24 July 2011

The Journey by Vivianne Masiyambiri

I did not hear the rumbling engine of the bus, as it took me away from my rural home in Shurugwi, nor its strong stench of diesel. I did not see the scorched earth, dry grass, or drooping trees that raced past. I sat there, gazing outside the window, trying to reorganise what was left of my life, of my future, if I still had any, that is.

A part of me was telling me to turn back, to go back home, and how much I longed to. But, my mother’s deathbed words haunted me, like her ghost sometimes did in the middle of the night. “Be strong my girl,” she had whispered. “Be strong for your siblings. Look after them. Promise me you will do that.” I had nodded. Could I do it now? Could I really?

A boy beside me was trying to engage me in conversation, boasting about his newly acquired teaching diploma, but I did not, chose not, to hear it. Perhaps, if it had been another day, another time, I’d have been interested. But now, I was quiet, listening to the silence inside my head, willing my mind to think of something fast, something to get me out of this mess.

I thought of my little sisters and brothers, and tears glistened in the corners of my eyes. Would I ever see them again? I wondered. What was going to happen to them? Who was going to look after them? Who would wake them up, make them eat all their porridge, hurry them to school? Would they even be going to school at all?

I thought of my mother, as she lay dying, wasted away to skin and bones. Cervical cancer, the doctors at the clinic had said. Removal of the womb is the only cure, they advised Baba. But he said no, you can’t remove my wife’s womb. What woman will she be without a womb? The doctor’s tried to reason with him — that she would still perform sexually, that although she would no longer be able to bear children, five were already enough. But what did he say? No!

He took her to traditional healer after traditional healer instead. Some accused Babamunini, his younger brother, and others Tete, his sister, for bewitching her. They gave Baba herbs to give to the whole family, as if we were all sick. She tried, I tried, we all tried, to reason with him, but as always he knew better.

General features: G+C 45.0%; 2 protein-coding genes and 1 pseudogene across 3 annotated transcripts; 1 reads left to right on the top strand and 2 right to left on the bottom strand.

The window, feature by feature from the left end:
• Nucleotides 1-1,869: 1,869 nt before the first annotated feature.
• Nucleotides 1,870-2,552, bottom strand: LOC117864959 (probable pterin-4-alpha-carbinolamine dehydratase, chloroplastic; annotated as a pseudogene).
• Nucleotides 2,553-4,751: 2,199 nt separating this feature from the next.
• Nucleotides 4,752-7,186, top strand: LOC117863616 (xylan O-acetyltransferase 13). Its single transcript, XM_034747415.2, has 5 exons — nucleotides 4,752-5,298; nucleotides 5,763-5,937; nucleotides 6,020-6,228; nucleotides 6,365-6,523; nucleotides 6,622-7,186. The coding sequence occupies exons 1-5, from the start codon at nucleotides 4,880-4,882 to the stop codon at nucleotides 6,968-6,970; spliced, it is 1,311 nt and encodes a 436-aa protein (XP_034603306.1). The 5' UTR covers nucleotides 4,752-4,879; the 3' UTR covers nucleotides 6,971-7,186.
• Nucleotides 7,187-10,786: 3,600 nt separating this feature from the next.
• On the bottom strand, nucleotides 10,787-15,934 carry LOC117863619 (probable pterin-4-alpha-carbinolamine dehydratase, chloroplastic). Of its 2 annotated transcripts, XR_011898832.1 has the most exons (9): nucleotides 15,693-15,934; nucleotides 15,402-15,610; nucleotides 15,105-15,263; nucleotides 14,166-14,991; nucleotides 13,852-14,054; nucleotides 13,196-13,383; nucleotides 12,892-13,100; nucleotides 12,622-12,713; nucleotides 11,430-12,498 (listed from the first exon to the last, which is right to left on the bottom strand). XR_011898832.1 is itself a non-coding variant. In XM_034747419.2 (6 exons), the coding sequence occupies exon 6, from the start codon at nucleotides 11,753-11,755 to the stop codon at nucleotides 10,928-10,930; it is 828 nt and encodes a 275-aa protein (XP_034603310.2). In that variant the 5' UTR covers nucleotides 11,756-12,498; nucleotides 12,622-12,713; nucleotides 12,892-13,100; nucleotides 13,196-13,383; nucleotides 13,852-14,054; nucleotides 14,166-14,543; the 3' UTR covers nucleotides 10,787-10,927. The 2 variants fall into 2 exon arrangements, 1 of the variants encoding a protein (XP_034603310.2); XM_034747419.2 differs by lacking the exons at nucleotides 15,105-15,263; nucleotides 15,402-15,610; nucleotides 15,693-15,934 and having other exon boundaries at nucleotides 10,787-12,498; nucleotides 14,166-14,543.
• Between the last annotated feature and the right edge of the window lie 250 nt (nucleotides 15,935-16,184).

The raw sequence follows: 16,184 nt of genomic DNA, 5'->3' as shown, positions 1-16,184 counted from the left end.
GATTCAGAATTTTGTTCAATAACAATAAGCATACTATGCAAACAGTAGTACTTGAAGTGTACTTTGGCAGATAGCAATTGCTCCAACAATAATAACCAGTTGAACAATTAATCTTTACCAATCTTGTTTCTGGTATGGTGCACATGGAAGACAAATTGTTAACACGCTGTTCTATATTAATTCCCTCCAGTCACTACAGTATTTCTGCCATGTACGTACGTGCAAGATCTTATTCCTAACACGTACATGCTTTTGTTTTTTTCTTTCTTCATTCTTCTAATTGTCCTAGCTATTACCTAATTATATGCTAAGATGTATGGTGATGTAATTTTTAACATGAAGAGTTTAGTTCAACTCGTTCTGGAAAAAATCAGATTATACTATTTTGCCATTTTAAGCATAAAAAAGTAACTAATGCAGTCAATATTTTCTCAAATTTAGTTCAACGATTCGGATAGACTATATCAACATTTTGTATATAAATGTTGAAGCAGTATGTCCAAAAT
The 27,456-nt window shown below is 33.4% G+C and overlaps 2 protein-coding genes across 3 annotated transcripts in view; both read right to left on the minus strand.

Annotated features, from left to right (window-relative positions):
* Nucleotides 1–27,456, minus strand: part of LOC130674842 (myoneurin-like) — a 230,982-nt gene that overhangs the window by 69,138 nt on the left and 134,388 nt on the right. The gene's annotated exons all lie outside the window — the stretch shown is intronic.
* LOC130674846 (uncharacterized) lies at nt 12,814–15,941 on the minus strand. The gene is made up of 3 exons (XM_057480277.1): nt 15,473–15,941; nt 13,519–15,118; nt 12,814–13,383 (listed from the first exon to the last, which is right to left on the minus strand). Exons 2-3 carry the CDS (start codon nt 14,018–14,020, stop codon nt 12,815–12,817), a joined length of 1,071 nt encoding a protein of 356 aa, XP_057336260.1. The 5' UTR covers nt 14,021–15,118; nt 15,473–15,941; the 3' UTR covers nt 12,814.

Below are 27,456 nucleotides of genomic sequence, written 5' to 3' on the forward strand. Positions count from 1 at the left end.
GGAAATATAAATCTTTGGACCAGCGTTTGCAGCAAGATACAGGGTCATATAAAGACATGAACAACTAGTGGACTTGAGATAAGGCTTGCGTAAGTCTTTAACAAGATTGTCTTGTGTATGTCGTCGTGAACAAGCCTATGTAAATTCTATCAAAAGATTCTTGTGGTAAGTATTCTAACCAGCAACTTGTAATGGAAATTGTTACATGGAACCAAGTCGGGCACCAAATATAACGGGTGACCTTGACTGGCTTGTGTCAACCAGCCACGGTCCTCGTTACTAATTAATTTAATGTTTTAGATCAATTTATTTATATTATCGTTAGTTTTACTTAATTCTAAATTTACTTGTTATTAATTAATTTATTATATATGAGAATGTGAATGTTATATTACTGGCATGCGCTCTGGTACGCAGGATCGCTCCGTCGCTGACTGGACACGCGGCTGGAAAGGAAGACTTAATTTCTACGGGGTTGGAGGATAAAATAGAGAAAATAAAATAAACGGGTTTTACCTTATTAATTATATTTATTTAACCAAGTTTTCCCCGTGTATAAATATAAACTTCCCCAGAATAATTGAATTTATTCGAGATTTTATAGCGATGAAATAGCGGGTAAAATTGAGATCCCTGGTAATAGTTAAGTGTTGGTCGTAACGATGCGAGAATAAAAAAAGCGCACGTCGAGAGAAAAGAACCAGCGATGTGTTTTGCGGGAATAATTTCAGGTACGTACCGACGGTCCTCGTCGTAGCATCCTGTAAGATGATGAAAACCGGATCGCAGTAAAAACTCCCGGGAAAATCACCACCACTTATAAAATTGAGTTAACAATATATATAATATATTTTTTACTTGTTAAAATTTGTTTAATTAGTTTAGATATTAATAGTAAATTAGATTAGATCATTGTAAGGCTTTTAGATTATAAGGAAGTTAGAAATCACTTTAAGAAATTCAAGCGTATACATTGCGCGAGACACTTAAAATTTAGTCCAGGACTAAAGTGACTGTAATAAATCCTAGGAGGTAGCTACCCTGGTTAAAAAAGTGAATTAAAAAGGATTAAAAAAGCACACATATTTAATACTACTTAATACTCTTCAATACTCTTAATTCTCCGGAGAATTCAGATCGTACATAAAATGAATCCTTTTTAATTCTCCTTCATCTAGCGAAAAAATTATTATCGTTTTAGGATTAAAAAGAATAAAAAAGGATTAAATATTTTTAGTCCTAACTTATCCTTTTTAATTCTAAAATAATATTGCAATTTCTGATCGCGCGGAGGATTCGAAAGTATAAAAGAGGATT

She wasted away, right before our eyes, while he travelled from ndari to ndari, socialising with his friends, consuming copious amounts of beer. He vowed no womb, no woman, no wife, and she would have to go back to her people. Until finally, she died, a woman, with her womb.

The bus stopped at Tongogara bus terminus. Very soon I would be arriving in Shurugwi town, my new home. I watched disinterested, as vendors peddled their wares, knocking at my window with a loaf of bread, or a soft drink. I had not eaten since last night, when Baba handed me the bus fare with the devastating news, and still I had no appetite.

A grin on his swarthy face, Baba had handed me a few notes and I wondered what for. It could not be for the month’s groceries; because I was used to begging and begging him for a few cents to go and buy salt. It was October, too early to go and buy Christmas clothes. What was it for? In had asked.

“You are going to Shurugwi town tomorrow,” he said. “A man has paid your roora.”

“Roora?” I asked incredulously. Someone had paid for my bride-price? Someone wanted me to be his wife?

“Yes. Jabangwe has married you.”

I laughed until the insides of my stomach hurt. He always told funny jokes.